Economics of Information Networks

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This is the home page for Economics of Information Networks in the Master Program of Service Engineering.

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Thu Nov 14 02:17:41 2019

  • Previous Updates are currently entirely from last year, and perhaps before. Eventually I will delete all updates from previous years.


  1. News ... announcements. Read this often!
  2. Contents ... this section.
  3. Course Goals ... general description of this course.
  4. About Me ... professor contacts.
  5. About This Course ... administrative information.
  6. Links to Lecture Notes ... materials presented in lecture.
  7. Links to Homework Assignments ... past and future assignments.
  8. Previous Updates ... previously posted news.

Course Goals

This is a first course in the economic analysis of information networks for master's students in the Service Engineering Degree Program. It may also be of interest to students in the Policy and Planning Science Degree Program, as well as students of computer science and management of technology. This is not a technical course in information networks. (Several are offered from different points of view in the Department of Policy and Planning Science as well as several other departments.) The focus is on (1) understanding the relationship between behavior of individual decision-makers and that of the networks they participate in, (2) using that theory to make inferences about motivation and predictions of future behavior, and (3) determining how networks can provide economic value-added (and how much value).

Students passing this course are expected to be able to diagram networks, explain the relationships among several networks involving the same actors or links, and assess their economic or business value.

The previously announced syllabi are available from the University's KDB site, and copies are provided here. Note: The actual content and order of presentation has changed in the process of preparation.

See Links to Lecture Notes and Links to Homework Assignments for schedule information.

About Me

Stephen Turnbull, Associate Professor
Graduate School of Systems and Information Engineering
  Room Phone
Office 3F1234 53-5091
Lab 3E401 53-5175

The first mail from a previously unknown source often gets buried and may take many days to notice.

Home Page

Office hours: Mon 11:00-12:00 or Thu 2d period at 3E401, or by appt.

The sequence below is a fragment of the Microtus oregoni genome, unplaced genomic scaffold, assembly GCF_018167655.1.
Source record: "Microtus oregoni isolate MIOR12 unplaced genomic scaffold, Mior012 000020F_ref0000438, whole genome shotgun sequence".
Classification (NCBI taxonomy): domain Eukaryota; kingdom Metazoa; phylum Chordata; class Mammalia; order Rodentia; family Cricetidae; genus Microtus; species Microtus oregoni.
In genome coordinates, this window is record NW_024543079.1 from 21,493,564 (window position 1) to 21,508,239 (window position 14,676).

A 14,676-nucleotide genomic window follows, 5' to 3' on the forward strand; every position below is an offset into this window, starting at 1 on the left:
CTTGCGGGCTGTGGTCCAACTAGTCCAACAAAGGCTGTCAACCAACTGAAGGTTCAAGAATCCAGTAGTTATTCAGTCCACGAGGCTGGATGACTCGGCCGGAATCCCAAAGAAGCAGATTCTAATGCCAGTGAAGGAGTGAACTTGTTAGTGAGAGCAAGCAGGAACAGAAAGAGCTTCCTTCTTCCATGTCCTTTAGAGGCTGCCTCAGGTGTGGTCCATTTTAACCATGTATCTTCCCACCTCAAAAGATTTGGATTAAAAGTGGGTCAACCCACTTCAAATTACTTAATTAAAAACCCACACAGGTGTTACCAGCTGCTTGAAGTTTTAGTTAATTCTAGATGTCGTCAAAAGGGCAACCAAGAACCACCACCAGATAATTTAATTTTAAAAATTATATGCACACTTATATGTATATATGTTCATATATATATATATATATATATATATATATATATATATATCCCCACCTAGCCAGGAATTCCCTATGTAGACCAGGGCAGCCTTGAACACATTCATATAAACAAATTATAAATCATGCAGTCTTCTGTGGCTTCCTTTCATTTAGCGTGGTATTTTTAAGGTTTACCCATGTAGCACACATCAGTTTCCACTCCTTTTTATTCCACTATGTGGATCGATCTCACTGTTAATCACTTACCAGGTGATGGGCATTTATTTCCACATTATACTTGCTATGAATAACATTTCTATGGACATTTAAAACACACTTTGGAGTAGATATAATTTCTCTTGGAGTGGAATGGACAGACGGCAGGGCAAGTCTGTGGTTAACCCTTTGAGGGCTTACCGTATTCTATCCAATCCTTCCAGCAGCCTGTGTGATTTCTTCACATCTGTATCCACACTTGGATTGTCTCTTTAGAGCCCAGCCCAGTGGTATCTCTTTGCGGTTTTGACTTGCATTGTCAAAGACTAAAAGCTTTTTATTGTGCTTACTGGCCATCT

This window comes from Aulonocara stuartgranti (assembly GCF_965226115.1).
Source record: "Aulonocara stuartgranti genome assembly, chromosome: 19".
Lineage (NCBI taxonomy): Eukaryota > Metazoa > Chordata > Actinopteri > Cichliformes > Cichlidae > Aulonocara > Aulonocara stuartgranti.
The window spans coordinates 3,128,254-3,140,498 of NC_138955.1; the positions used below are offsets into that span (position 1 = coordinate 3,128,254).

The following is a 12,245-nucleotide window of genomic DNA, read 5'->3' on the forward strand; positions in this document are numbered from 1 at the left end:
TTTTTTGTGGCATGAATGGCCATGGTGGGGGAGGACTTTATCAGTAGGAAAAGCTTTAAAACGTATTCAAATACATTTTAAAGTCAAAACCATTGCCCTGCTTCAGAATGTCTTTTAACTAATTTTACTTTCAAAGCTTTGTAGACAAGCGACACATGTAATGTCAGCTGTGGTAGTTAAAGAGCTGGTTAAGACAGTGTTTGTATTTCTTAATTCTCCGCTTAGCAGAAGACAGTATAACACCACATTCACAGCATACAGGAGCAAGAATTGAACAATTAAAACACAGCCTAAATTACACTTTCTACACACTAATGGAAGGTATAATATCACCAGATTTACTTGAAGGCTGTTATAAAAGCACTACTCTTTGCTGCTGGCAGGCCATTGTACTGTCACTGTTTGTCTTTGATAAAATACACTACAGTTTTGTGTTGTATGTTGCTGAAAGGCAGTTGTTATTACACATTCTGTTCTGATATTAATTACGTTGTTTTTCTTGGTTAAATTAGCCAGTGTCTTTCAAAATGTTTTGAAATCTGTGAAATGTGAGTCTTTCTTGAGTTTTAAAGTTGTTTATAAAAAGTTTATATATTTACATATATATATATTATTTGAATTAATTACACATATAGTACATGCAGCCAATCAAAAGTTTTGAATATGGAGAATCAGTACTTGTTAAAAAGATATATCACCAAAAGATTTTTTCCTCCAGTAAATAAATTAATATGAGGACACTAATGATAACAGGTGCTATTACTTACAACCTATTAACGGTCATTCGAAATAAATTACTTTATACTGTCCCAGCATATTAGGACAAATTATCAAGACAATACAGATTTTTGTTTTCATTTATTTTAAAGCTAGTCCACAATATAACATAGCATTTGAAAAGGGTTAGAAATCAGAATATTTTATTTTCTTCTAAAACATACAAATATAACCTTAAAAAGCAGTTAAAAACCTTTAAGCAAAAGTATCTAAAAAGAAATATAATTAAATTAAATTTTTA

Graduate students are welcome to drop in any time, but I reserve the right to say "not now" outside of scheduled office hours. See my schedule page for more information about where to find me when.

About This Course

サービスエンジニーリング学位プログラム / Service Engineering Degree Program
情報ネットワークの経済学 / Economics of Information Networks
Catalog No. 01CN901
Day/Time Thursday, 3rd & 4th (12:15--15:00)
Room 3C201
Home Page
Required text

David Easley and Jon Kleinberg, Networks, Crowds, and Markets

Online as HTML: You can also download PDF from that site.

This is one of the classic texts of this century. Buy it!

Recommended text

Oz Shy [2001], The Economics of Network Industries

Probably cheaper and faster at

Optional texts

Hal Varian and Carl Shapiro [1997], Information Rules: A Strategic Guide to the Network Economy

A "business classic". Requires no economics or math.

Matthew Jackson, Social and Economic Networks

Mathematical treatment. (If you're thinking about a Ph.D....)

Robert Axelrod, The Complexity of Cooperation

Mostly about cooperation, but networks appear in some chapters.

Lawrence Lessig, Code 2.0

How network software can shape our society in ways we wouldn't imagine. A lawyer's viewpoint. Available in a Japanese translation.

Fernando Vega-Redondo, Complex Social Networks

Mathematical treatment. Level similar to Jackson, but more specialized. (If you're thinking about a Ph.D....)

Anna Nagurny, Network Economics

Mathematical economics treatment. (If you're thinking about a Ph.D....)

Useful background texts

F. William Lawvere and Stephen H. Schnauel, Conceptual Mathematics: A first introduction to categories, 2d ed.

(If you're thinking about a Ph.D. in mathematical network theory.)

Previous Updates

Thu Nov 15 16:06:15 2018

Thu Nov 15 11:44:59 2018

Thu Nov 15 03:39:36 2018

Wed Nov 7 18:35:38 2018

Thu Nov 15 16:06:15 2018

Thu Nov 15 11:44:59 2018

Thu Nov 15 03:39:36 2018

Wed Nov 7 18:35:38 2018

Tue Dec 20 12:25:40 2017

Tue Dec 19 23:25:40 2017

Mon Dec 18 23:43:54 2017

Thu Dec 14 11:40:01 2017

Mon Dec 11 18:08:12 2017

Mon Dec 11 00:34:37 2017

Thu Nov 16 16:19:30 2017

Thu Nov 9 15:48:17 2017

Wed Nov 8 21:42:12 2017

Thu Dec 15 15:39:57 2016

Tue Dec 6 15:30:11 2016

Thu Nov 24 01:34:45 2016

Thu Nov 12 16:01:55 2015

Thu Nov 12 12:15:52 2015

Wed Nov 11 22:57:32 2015

Fri Oct 31 08:07:45 2014

Fri Oct 10 08:00:28 2014

Fri Oct 3 03:19:35 2014

Thu Oct 2 21:37:38 2014